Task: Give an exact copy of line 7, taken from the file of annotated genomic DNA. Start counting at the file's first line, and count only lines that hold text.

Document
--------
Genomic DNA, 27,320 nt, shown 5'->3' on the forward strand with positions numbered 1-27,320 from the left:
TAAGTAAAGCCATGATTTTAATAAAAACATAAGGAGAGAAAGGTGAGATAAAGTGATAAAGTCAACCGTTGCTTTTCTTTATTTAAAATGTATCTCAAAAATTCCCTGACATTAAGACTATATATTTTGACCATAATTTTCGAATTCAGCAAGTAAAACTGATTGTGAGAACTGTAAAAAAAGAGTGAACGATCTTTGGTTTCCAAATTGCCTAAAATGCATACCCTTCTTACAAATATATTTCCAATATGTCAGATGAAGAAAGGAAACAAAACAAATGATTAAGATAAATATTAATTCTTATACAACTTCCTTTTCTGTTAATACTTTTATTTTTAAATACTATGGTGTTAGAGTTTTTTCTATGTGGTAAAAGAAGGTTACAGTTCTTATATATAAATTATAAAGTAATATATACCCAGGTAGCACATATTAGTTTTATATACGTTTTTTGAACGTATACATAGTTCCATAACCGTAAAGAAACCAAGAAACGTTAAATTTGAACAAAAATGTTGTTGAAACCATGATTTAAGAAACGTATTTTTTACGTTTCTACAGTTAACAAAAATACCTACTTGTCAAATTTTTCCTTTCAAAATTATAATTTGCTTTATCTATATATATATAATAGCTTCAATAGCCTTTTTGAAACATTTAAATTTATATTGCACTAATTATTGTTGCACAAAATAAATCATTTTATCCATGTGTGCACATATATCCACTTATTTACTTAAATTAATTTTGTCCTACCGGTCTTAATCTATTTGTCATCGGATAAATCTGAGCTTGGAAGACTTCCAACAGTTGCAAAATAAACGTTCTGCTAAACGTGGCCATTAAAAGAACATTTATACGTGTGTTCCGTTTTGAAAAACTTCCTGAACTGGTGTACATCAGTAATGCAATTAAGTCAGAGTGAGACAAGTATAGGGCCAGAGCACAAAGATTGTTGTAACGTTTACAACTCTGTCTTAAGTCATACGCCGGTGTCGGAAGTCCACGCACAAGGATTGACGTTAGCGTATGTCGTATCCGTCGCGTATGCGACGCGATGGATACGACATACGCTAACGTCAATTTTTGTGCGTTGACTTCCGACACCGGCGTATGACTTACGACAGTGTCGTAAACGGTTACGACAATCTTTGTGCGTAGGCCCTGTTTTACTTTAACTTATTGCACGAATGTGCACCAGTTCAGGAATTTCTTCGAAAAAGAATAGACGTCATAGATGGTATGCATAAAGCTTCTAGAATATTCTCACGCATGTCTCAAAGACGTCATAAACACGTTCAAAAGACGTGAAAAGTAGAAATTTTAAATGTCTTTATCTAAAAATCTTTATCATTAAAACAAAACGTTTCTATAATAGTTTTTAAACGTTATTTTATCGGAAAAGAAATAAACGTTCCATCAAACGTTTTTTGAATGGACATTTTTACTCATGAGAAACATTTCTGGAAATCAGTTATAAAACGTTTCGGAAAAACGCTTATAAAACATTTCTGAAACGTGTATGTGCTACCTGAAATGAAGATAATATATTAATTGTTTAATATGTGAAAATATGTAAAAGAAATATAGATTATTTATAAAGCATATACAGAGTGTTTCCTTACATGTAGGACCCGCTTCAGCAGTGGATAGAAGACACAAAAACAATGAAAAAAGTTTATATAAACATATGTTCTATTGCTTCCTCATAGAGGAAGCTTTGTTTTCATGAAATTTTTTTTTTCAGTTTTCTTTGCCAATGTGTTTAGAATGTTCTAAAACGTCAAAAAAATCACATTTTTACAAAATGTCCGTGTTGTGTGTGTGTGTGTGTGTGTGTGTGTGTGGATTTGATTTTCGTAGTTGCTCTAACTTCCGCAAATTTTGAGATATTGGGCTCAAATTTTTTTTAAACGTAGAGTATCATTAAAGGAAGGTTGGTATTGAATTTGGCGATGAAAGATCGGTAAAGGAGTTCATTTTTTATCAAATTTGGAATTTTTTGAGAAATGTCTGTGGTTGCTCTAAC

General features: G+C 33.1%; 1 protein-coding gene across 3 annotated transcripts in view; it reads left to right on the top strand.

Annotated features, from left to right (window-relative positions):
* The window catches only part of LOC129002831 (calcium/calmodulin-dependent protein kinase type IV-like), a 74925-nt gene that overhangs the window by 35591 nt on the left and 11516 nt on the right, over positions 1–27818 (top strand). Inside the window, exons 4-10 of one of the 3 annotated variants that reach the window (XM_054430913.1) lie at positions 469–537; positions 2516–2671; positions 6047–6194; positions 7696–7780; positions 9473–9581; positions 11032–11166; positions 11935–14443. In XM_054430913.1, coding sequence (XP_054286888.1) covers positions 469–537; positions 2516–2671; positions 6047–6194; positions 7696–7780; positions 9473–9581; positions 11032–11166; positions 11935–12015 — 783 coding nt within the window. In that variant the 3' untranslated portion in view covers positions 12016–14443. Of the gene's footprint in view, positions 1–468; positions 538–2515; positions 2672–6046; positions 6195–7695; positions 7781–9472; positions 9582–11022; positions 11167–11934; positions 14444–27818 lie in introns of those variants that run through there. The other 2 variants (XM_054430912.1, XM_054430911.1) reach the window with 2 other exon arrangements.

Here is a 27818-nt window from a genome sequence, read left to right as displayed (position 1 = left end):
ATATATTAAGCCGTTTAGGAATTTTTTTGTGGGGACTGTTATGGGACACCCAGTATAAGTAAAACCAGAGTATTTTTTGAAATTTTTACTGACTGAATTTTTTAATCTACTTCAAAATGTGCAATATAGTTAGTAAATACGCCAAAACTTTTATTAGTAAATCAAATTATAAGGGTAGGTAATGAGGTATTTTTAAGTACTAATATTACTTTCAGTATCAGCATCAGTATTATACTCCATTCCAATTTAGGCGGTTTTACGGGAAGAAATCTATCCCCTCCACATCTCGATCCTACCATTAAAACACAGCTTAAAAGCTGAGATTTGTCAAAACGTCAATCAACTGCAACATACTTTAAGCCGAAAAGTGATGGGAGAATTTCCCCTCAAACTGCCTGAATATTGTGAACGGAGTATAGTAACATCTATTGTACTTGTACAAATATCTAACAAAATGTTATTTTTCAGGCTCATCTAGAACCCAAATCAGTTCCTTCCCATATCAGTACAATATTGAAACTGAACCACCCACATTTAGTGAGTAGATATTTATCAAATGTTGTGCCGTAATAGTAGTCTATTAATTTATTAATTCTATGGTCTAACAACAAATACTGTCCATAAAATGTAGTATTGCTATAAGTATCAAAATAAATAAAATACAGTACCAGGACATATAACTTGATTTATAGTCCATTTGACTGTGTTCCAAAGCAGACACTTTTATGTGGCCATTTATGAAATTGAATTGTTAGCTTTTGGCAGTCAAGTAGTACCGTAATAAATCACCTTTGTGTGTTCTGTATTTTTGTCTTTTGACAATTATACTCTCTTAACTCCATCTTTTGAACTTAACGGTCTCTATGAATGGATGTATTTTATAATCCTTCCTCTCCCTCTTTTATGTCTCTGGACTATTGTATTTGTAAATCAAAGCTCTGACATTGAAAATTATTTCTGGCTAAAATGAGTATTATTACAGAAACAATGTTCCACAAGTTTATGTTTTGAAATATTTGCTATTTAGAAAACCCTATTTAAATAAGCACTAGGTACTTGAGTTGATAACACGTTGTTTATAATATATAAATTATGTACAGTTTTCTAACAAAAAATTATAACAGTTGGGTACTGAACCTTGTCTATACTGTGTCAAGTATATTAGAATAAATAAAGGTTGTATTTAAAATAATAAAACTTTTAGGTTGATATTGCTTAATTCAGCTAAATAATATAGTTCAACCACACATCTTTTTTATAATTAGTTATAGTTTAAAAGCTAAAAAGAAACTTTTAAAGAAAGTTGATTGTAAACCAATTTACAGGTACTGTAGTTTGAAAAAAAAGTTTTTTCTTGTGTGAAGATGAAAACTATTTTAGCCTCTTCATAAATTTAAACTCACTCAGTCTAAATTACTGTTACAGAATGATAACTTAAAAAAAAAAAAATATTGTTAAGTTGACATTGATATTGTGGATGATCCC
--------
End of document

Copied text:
ATATATTAAGCCGTTTAGGAATTTTTTTGTGGGGACTGTTATGGGACACCCAGTATAAGTAAAACCAGAGTATTTTTTGAAATTTTTACTGACTGAATTTTTTAATCTACTTCAAAATGTGCAATATAGTTAGTAAATACGCCAAAACTTTTATTAGTAAATCAAATTATAAGGGTAGGTAATGAGGTATTTTTAAGTACTAATATTACTTTCAGTATCAGCATCAGTATTATACTCCATTCCAATTTAGGCGGTTTTACGGGAAGAAATCTATCCCCTCCACATCTCGATCCTACCATTAAAACACAGCTTAAAAGCTGAGATTTGTCAAAACGTCAATCAACTGCAACATACTTTAAGCCGAAAAGTGATGGGAGAATTTCCCCTCAAACTGCCTGAATATTGTGAACGGAGTATAGTAACATCTATTGTACTTGTACAAATATCTAACAAAATGTTATTTTTCAGGCTCATCTAGAACCCAAATCAGTTCCTTCCCATATCAGTACAATATTGAAACTGAACCACCCACATTTAGTGAGTAGATATTTATCAAATGTTGTGCCGTAATAGTAGTCTATTAATTTATTAATTCTATGGTCTAACAACAAATACTGTCCATAAAATGTAGTATTGCTATAAGTATCAAAATAAATAAAATACAGTACCAGGACATATAACTTGATTTATAGTCCATTTGACTGTGTTCCAAAGCAGACACTTTTATGTGGCCATTTATGAAATTGAATTGTTAGCTTTTGGCAGTCAAGTAGTACCGTAATAAATCACCTTTGTGTGTTCTGTATTTTTGTCTTTTGACAATTATACTCTCTTAACTCCATCTTTTGAACTTAACGGTCTCTATGAATGGATGTATTTTATAATCCTTCCTCTCCCTCTTTTATGTCTCTGGACTATTGTATTTGTAAATCAAAGCTCTGACATTGAAAATTATTTCTGGCTAAAATGAGTATTATTACAGAAACAATGTTCCACAAGTTTATGTTTTGAAATATTTGCTATTTAGAAAACCCTATTTAAATAAGCACTAGGTACTTGAGTTGATAACACGTTGTTTATAATATATAAATTATGTACAGTTTTCTAACAAAAAATTATAACAGTTGGGTACTGAACCTTGTCTATACTGTGTCAAGTATATTAGAATAAATAAAGGTTGTATTTAAAATAATAAAACTTTTAGGTTGATATTGCTTAATTCAGCTAAATAATATAGTTCAACCACACATCTTTTTTATAATTAGTTATAGTTTAAAAGCTAAAAAGAAACTTTTAAAGAAAGTTGATTGTAAACCAATTTACAGGTACTGTAGTTTGAAAAAAAAGTTTTTTCTTGTGTGAAGATGAAAACTATTTTAGCCTCTTCATAAATTTAAACTCACTCAGTCTAAATTACTGTTACAGAATGATAACTTAAAAAAAAAAAAATATTGTTAAGTTGACATTGATATTGTGGATGATCCC